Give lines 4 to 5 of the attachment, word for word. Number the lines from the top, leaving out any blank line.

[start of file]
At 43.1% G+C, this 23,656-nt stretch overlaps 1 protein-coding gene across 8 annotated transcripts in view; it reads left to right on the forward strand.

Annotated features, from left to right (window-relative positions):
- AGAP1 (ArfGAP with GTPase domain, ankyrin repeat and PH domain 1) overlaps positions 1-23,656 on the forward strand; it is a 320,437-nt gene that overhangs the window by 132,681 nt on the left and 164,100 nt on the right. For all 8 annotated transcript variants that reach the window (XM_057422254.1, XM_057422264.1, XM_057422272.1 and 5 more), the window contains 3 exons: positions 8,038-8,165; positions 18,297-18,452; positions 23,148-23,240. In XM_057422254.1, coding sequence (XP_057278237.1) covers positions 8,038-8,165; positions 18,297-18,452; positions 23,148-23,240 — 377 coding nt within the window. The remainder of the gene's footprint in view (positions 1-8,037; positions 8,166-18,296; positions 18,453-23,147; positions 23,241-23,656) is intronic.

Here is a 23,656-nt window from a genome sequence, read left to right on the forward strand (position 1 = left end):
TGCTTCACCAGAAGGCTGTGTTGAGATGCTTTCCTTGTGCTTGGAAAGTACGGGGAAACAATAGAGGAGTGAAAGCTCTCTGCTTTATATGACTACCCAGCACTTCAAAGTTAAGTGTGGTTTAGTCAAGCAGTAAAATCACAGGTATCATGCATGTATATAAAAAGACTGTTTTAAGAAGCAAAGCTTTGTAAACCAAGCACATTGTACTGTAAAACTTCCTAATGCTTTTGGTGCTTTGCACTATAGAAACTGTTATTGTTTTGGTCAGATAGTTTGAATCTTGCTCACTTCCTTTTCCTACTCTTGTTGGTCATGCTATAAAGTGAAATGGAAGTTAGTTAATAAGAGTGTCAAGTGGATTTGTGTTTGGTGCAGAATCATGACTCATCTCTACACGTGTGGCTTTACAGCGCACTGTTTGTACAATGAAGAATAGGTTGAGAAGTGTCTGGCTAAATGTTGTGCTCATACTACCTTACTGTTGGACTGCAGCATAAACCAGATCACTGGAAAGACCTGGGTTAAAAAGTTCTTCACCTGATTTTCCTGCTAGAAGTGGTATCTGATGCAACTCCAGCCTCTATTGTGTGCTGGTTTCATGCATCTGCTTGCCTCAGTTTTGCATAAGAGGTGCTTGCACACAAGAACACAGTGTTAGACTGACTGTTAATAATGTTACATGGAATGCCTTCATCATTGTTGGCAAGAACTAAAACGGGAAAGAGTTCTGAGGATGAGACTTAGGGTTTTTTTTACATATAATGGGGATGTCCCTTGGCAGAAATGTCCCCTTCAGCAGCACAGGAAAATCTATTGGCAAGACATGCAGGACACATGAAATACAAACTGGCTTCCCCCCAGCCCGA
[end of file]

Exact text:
Here is a 23,656-nt window from a genome sequence, read left to right on the forward strand (position 1 = left end):
TGCTTCACCAGAAGGCTGTGTTGAGATGCTTTCCTTGTGCTTGGAAAGTACGGGGAAACAATAGAGGAGTGAAAGCTCTCTGCTTTATATGACTACCCAGCACTTCAAAGTTAAGTGTGGTTTAGTCAAGCAGTAAAATCACAGGTATCATGCATGTATATAAAAAGACTGTTTTAAGAAGCAAAGCTTTGTAAACCAAGCACATTGTACTGTAAAACTTCCTAATGCTTTTGGTGCTTTGCACTATAGAAACTGTTATTGTTTTGGTCAGATAGTTTGAATCTTGCTCACTTCCTTTTCCTACTCTTGTTGGTCATGCTATAAAGTGAAATGGAAGTTAGTTAATAAGAGTGTCAAGTGGATTTGTGTTTGGTGCAGAATCATGACTCATCTCTACACGTGTGGCTTTACAGCGCACTGTTTGTACAATGAAGAATAGGTTGAGAAGTGTCTGGCTAAATGTTGTGCTCATACTACCTTACTGTTGGACTGCAGCATAAACCAGATCACTGGAAAGACCTGGGTTAAAAAGTTCTTCACCTGATTTTCCTGCTAGAAGTGGTATCTGATGCAACTCCAGCCTCTATTGTGTGCTGGTTTCATGCATCTGCTTGCCTCAGTTTTGCATAAGAGGTGCTTGCACACAAGAACACAGTGTTAGACTGACTGTTAATAATGTTACATGGAATGCCTTCATCATTGTTGGCAAGAACTAAAACGGGAAAGAGTTCTGAGGATGAGACTTAGGGTTTTTTTTACATATAATGGGGATGTCCCTTGGCAGAAATGTCCCCTTCAGCAGCACAGGAAAATCTATTGGCAAGACATGCAGGACACATGAAATACAAACTGGCTTCCCCCCAGCCCGA